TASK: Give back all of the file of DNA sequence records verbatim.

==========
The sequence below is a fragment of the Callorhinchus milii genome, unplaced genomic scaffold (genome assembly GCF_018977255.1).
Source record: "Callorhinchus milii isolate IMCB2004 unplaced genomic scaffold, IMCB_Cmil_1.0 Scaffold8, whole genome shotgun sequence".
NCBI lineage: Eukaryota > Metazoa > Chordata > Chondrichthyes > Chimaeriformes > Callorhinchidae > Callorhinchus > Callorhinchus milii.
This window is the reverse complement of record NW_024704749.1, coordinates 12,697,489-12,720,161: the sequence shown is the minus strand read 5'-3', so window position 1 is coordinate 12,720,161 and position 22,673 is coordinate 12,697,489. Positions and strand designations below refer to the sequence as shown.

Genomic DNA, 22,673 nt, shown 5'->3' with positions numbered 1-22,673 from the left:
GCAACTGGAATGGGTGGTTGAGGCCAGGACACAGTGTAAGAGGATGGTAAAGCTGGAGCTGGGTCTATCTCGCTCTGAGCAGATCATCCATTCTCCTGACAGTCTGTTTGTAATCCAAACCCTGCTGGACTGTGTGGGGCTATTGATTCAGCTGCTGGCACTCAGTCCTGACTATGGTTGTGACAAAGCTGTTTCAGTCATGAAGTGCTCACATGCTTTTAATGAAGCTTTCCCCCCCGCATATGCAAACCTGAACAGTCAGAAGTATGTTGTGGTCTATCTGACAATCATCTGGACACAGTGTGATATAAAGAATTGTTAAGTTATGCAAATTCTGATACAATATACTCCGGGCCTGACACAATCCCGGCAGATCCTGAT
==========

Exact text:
The sequence below is a fragment of the Callorhinchus milii genome, unplaced genomic scaffold (genome assembly GCF_018977255.1).
Source record: "Callorhinchus milii isolate IMCB2004 unplaced genomic scaffold, IMCB_Cmil_1.0 Scaffold8, whole genome shotgun sequence".
NCBI lineage: Eukaryota > Metazoa > Chordata > Chondrichthyes > Chimaeriformes > Callorhinchidae > Callorhinchus > Callorhinchus milii.
This window is the reverse complement of record NW_024704749.1, coordinates 12,697,489-12,720,161: the sequence shown is the minus strand read 5'-3', so window position 1 is coordinate 12,720,161 and position 22,673 is coordinate 12,697,489. Positions and strand designations below refer to the sequence as shown.

Genomic DNA, 22,673 nt, shown 5'->3' with positions numbered 1-22,673 from the left:
GCAACTGGAATGGGTGGTTGAGGCCAGGACACAGTGTAAGAGGATGGTAAAGCTGGAGCTGGGTCTATCTCGCTCTGAGCAGATCATCCATTCTCCTGACAGTCTGTTTGTAATCCAAACCCTGCTGGACTGTGTGGGGCTATTGATTCAGCTGCTGGCACTCAGTCCTGACTATGGTTGTGACAAAGCTGTTTCAGTCATGAAGTGCTCACATGCTTTTAATGAAGCTTTCCCCCCCGCATATGCAAACCTGAACAGTCAGAAGTATGTTGTGGTCTATCTGACAATCATCTGGACACAGTGTGATATAAAGAATTGTTAAGTTATGCAAATTCTGATACAATATACTCCGGGCCTGACACAATCCCGGCAGATCCTGAT